Sure, my pleasure! I would not go cold turkey! Not just the pain but the mental & emotional effects are unpredictable and could be dangerous. Do you have a doctor experienced with this? It is important to find one with specific experience w/ Effexor withdraw. When I did it years ago, there were very few, but now you should be able to.
What is your current doctor saying?

@nanke99

Hi! I was on Effexor XR for a few years and got off it several years ago. It was a very difficult process, so I fully sympathize. You MUST wean off
VERY SLOWLY. I don’t remember what my dosage was at the time (225mg?), but it took me about 9 months. Please do not let that long time scare you, it’s worth going slow, that will be your biggest help w/ withdrawal. At the time I had a very difficult time finding any doctor with experience getting people off it.
Luckily I was advised to to find one and luckily I did. It is considered harder to get off than heroine. Not trying to scare you, just want to make sure you go as slow as possible. Mostly, I was moody/angry, had headaches, and some brain “shivers”. The brain shivers I already had while on the meds.
I think we went down in 25mg increments over several weeks for each reduction. Keep us posted and good luck! Just give yourself some time and it will be over before you know it!

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Not sure if you asked me but here’s what I think based on my own personal experience (having kicked the Zoloft twice now..I recently went off it but was on several years ago). I think the answer is that it depends on your personal situation. What dosage you’re on, how sensitive you are to the medication, etc. Personally, I found tapering down to be painful enough that I’m not sure I’d be willing to try cold turkey. That said, my Internet research (take that for what it’s worth…Dr. Google) said that there is not necessarily strong scientific evidence that tapering is better. It’s definitely worth discussing with your doctor, but I can’t say I’d recommend trying it on your own. It’s your brain chemistry that you’re playing with here, and that can be dangerous in terms of not only side effects but mood effects and even possibly suicidal tendencies. Wish you best of luck kicking it – it can be done, it’s just not a whole lot of fun.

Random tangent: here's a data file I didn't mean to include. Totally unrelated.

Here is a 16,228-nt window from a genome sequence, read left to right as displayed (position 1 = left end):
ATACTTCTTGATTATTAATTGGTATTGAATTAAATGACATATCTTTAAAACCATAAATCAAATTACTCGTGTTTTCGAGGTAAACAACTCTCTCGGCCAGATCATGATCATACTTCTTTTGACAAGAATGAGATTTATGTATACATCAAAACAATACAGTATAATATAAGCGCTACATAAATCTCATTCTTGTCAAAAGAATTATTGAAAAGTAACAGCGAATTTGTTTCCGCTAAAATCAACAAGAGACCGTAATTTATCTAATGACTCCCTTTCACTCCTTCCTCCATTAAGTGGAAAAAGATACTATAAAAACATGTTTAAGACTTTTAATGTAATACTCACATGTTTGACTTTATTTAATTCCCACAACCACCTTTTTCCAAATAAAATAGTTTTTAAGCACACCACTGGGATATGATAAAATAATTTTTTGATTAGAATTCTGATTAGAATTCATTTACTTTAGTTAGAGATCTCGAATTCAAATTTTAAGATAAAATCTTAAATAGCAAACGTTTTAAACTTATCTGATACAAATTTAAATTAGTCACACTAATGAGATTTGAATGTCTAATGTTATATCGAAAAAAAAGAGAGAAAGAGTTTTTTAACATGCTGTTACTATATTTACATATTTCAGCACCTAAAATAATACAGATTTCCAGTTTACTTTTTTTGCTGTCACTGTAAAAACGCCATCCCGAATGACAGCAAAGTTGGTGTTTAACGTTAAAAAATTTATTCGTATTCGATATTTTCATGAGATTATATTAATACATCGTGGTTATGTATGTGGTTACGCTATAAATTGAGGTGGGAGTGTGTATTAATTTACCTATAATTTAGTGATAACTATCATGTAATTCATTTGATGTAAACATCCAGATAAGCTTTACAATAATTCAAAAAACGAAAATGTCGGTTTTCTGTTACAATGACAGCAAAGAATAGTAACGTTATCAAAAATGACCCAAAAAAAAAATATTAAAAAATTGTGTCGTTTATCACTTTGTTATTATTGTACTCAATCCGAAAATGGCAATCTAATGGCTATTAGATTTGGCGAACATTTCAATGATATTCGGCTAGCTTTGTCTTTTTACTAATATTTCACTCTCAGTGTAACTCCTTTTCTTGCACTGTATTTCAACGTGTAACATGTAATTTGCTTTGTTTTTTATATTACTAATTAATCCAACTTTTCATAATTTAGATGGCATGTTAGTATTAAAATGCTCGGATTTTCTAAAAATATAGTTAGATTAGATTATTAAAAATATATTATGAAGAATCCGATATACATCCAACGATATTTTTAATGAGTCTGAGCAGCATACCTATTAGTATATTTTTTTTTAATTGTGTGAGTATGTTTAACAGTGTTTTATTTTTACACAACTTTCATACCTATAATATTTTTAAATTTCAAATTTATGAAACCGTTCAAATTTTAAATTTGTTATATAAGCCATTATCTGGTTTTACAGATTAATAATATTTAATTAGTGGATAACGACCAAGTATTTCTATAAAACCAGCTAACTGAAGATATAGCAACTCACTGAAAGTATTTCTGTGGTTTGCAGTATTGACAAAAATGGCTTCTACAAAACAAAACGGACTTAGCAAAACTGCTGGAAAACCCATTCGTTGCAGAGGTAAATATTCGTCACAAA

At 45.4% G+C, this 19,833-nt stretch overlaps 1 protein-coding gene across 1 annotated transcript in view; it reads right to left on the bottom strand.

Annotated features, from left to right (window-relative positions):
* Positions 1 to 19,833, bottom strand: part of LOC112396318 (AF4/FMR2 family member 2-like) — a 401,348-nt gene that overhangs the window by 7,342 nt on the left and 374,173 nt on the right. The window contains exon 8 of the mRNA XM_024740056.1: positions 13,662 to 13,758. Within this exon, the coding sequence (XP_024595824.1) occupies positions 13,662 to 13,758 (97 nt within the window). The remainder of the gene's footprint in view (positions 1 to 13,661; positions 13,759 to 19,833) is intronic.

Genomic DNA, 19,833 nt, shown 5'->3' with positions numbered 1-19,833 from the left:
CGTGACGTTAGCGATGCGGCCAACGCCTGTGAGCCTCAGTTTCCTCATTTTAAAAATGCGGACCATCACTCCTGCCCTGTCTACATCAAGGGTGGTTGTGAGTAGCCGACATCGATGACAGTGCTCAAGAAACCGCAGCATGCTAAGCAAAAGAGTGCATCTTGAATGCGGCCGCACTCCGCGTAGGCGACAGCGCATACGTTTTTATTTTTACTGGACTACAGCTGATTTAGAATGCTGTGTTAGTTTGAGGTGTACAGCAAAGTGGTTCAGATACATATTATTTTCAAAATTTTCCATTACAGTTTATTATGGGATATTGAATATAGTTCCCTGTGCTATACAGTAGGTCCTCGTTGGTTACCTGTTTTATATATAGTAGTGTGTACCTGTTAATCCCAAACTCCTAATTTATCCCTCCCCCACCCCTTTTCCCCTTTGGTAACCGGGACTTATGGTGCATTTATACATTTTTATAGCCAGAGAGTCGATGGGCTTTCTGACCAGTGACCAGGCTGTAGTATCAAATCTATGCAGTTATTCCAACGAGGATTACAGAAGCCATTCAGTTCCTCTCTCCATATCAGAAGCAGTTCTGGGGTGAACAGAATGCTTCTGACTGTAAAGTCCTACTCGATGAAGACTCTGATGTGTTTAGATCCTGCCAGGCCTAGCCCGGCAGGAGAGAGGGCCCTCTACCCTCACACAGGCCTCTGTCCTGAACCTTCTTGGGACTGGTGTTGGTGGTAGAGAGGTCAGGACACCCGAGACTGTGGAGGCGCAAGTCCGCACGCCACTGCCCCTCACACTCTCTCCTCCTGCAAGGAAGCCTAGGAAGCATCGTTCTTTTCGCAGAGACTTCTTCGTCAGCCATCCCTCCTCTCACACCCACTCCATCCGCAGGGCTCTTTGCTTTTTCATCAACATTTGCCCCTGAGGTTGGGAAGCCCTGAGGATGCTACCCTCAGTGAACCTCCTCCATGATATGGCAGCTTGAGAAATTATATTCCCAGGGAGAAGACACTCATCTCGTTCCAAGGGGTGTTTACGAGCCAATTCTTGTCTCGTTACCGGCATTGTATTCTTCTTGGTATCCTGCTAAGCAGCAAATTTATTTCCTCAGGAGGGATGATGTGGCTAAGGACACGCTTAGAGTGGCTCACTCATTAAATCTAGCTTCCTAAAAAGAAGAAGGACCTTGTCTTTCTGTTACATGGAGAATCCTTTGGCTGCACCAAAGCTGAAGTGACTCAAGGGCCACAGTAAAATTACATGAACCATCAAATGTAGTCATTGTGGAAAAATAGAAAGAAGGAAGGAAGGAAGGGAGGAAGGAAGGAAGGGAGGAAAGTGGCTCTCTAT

Hi there! I am new to Connect, but hopefully can offer some insight. I DID go off 150 Effexor XR (name brand) COLD TURKEY on January 2016. I survived it, but will never in my life EVER go off ANY antidepressant cold turkey. I had taken Effexor for at least 8 years, Zoloft prior to that and and Imipramine (sp?) as the first antidepressant (in all 25+ years on antidepressants.) It all started with running out of meds over a long weekend and deciding it was time to try to get off antidepressants to see how I would do. Since I had recently retired from teaching, thought this would be an ideal time to give it a go. In addition, Effexor just wasn’t helping all that much anymore (I thought.) The first 3 days I felt like I was going to die! When I realized that I wasn’t dying, decided to keep going to get it all over with. In addition to the symptoms you have heard about, I had deep bone/joint pain that felt like I was being pinched with clamps. Also had skin sensations and peeling, and noticed a strange smell on my skin. Each day got a little better and by the 3rd week started to function a bit more normally. I was very emotional, however, which caused my family great concern. Well, to make a long story short, the depression crept back in full and I am still trying to get my life back. I did everything I could to stay stable, including herbal supplements and took a vacation where I hiked 6 miles daily for 9 days on hilly, rocky terrain. I finally had to accept that I’m a person who will need antidepressants for the rest of my life. With the help of a PCP and counselor, I am on my 3rd antidepressant & may need to resort to going back on Effexor, because nothing seems to be working. All in all, in my opinion, the chronic depression is worse than the withdrawal symptoms that do eventually end. If you are a person with situational depression, you may be successful weaning off Effexor gradually. If I were to do it again, that’s what I would do (while replacing Effexor with something else.) Here are the things that helped me with the physical withdrawal symptoms:
1. Get plenty of sleep/rest.
2. Eat a very well-balanced diet (this is not the time to worry about your weight.) Lots of soup & easy to digest foods the 1st few days.
3. Drink plenty of water, including coconut water.
4. Have a glass of wine in the evening (if advisable.)
5. Get outside and walk or other excersize (the warm sunshine will feel good!)
6. Hot yoga 3-4 times per week. Stay in class even if you feel nauseous & can only do a few postures.
7. Soak in a hot tub (with bath salts if available.)
8. Use a good moisturizer on face & body several times per day.
9. Get several professional massages.
10. Take Tylenol for muscle pain, if OK on your stomach.
11. A heating pad is also helpful at bedtime or during naps.
12. If you are single & live alone, make sure a few trusted friends/family members know what you are doing.
13. In general, be kind & gentle to yourself.
14. NEVER give up! Keep going, even when you don’t feel like it (which will be often.) YOU ARE WORTH IT!!!

@careth2